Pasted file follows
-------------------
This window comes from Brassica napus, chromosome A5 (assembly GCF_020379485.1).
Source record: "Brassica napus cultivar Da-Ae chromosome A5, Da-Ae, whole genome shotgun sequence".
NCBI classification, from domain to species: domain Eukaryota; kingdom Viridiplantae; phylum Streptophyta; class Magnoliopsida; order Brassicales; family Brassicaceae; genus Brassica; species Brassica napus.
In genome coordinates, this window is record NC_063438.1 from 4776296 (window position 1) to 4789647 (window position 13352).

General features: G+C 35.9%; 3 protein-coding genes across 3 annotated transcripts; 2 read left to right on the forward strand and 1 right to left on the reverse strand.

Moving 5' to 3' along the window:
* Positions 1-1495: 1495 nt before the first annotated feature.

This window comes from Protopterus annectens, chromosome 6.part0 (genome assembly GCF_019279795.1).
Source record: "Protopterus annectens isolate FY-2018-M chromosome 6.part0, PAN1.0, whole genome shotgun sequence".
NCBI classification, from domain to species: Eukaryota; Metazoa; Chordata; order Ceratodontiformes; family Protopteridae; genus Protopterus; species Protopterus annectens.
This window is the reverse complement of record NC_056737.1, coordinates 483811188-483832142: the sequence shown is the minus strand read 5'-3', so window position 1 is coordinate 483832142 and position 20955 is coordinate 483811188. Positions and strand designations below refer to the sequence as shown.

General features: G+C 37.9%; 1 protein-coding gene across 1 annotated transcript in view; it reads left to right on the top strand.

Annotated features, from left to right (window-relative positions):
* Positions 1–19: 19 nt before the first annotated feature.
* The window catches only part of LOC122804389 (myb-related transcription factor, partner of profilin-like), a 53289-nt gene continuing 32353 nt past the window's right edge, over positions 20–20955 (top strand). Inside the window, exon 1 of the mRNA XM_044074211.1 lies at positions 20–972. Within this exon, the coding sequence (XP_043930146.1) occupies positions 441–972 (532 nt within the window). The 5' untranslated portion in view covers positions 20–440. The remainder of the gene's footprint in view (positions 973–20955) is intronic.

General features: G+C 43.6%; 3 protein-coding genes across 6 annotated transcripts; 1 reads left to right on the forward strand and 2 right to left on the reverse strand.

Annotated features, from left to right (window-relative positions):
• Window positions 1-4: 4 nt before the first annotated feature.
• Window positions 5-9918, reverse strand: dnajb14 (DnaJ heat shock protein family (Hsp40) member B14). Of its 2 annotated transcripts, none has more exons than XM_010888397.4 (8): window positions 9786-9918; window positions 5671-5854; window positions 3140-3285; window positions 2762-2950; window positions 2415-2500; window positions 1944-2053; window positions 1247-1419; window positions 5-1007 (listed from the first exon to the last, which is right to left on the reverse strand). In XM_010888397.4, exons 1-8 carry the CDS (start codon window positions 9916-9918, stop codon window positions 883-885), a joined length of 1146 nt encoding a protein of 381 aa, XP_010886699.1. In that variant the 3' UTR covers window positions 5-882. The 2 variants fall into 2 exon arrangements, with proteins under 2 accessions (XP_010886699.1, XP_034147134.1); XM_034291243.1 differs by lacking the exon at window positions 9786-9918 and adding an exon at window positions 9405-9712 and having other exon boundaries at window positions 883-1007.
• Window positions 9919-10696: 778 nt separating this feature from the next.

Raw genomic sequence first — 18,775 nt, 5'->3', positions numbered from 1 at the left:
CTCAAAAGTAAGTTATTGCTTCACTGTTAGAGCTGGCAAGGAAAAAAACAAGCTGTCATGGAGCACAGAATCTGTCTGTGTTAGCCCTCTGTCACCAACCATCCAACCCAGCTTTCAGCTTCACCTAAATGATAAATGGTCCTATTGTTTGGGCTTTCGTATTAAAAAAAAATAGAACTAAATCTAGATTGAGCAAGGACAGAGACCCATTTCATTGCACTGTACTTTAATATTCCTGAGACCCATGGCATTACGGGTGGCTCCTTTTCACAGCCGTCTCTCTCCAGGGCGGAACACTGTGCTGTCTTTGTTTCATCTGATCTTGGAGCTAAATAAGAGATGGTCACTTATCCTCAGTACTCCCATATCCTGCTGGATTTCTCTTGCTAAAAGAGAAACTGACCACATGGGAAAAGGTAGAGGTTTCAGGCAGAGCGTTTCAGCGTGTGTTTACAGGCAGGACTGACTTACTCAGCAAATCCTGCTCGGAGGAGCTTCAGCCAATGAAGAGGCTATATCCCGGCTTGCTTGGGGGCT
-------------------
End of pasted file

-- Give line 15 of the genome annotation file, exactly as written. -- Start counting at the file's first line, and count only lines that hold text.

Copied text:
* The window catches only part of LOC122804389 (myb-related transcription factor, partner of profilin-like), a 53289-nt gene continuing 32353 nt past the window's right edge, over positions 20–20955 (top strand). Inside the window, exon 1 of the mRNA XM_044074211.1 lies at positions 20–972. Within this exon, the coding sequence (XP_043930146.1) occupies positions 441–972 (532 nt within the window). The 5' untranslated portion in view covers positions 20–440. The remainder of the gene's footprint in view (positions 973–20955) is intronic.